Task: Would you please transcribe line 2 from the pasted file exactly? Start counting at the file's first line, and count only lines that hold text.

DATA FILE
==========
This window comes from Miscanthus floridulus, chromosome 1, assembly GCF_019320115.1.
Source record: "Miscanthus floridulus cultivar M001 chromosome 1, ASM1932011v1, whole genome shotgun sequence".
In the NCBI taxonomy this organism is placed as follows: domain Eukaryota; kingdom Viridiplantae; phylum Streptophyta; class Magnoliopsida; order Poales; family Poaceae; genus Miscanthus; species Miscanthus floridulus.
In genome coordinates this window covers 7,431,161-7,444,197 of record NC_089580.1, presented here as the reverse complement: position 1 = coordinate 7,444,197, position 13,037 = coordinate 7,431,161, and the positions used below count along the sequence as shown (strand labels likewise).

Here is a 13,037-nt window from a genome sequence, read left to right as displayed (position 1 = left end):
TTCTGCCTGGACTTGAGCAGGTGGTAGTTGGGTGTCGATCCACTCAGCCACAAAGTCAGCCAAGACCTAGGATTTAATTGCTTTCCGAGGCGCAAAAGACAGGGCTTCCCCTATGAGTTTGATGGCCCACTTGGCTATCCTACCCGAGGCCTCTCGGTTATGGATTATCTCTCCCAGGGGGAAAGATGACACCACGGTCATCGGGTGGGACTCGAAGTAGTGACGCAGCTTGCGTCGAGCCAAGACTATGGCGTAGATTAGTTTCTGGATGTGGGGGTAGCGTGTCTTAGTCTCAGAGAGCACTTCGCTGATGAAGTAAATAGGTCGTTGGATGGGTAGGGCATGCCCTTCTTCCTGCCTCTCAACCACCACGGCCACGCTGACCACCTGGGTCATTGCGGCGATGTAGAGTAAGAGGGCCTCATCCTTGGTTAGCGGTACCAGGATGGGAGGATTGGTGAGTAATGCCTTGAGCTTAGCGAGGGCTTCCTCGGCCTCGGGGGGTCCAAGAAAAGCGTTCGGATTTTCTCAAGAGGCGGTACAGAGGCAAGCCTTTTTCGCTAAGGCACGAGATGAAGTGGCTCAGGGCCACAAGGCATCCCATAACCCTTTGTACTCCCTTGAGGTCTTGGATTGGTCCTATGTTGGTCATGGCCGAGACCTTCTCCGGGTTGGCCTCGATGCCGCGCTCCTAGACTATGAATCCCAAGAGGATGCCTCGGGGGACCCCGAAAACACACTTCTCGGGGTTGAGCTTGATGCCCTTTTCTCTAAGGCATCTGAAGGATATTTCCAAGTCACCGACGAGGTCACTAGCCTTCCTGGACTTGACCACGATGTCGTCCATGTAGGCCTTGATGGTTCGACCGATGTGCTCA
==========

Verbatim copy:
Source record: "Miscanthus floridulus cultivar M001 chromosome 1, ASM1932011v1, whole genome shotgun sequence".